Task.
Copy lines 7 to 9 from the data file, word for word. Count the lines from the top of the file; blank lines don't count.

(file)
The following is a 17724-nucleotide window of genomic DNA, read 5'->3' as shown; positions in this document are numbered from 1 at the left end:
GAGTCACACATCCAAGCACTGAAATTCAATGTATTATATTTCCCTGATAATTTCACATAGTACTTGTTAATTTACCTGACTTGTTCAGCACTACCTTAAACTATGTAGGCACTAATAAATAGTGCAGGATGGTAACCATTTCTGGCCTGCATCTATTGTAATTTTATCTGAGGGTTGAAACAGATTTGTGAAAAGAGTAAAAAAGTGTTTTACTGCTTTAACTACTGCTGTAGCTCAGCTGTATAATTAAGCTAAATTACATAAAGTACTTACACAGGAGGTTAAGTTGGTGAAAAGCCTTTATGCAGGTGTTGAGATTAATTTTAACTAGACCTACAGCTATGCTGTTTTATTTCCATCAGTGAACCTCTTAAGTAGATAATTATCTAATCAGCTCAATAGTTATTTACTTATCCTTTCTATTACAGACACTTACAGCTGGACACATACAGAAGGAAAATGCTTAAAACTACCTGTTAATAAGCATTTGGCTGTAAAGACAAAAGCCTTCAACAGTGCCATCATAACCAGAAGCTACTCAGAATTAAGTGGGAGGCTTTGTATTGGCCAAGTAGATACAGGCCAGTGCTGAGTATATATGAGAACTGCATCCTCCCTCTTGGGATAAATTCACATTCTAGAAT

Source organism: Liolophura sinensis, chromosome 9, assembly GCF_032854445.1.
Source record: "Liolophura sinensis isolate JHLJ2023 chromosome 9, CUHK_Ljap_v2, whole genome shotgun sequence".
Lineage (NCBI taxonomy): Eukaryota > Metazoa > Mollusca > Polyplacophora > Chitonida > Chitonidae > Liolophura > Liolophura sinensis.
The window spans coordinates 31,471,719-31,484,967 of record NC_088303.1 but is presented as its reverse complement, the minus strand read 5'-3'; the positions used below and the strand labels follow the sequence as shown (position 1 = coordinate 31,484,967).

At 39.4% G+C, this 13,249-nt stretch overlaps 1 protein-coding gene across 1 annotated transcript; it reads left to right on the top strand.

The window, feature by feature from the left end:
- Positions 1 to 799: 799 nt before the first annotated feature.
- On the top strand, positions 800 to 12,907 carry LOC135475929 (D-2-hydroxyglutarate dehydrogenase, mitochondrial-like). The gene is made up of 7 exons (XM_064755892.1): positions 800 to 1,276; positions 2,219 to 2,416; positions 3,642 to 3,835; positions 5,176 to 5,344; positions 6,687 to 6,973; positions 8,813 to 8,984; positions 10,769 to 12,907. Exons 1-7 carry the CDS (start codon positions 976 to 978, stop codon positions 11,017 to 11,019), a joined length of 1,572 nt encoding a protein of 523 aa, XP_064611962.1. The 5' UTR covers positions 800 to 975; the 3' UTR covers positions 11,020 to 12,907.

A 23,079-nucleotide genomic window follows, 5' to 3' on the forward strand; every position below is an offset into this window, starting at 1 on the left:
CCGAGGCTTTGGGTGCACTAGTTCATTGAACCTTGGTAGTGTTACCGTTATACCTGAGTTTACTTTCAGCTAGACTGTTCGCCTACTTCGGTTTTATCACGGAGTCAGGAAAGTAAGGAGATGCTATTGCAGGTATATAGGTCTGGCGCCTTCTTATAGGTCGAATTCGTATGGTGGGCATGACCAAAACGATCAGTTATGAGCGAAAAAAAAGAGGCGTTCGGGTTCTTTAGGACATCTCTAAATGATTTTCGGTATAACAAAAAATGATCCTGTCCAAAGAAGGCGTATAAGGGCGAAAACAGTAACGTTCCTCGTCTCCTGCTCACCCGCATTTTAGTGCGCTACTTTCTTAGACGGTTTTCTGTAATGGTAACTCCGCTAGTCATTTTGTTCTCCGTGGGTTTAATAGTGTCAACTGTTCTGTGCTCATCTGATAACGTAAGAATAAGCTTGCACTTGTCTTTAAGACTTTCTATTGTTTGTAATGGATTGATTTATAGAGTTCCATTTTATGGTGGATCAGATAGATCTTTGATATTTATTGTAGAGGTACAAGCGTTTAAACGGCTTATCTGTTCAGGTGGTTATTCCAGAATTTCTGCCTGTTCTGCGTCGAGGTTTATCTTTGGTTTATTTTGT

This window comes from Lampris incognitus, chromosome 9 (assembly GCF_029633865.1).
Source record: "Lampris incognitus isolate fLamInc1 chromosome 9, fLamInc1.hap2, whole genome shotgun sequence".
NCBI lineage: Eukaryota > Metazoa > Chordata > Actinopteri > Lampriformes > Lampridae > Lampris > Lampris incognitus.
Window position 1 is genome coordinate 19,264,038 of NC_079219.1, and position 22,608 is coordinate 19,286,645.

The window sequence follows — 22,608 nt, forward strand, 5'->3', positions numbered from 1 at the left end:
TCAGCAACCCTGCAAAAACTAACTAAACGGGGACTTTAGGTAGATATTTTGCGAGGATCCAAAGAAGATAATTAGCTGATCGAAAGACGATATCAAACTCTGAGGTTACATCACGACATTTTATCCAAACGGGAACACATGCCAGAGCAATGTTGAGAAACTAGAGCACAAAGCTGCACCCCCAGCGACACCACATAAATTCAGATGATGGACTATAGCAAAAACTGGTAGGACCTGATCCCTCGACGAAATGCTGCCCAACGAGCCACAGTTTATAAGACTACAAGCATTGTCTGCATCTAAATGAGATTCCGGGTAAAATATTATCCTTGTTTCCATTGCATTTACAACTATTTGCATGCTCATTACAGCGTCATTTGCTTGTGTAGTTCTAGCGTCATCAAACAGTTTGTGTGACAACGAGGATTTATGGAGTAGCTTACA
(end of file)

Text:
At 39.4% G+C, this 13,249-nt stretch overlaps 1 protein-coding gene across 1 annotated transcript; it reads left to right on the top strand.

The window, feature by feature from the left end:
- Positions 1 to 799: 799 nt before the first annotated feature.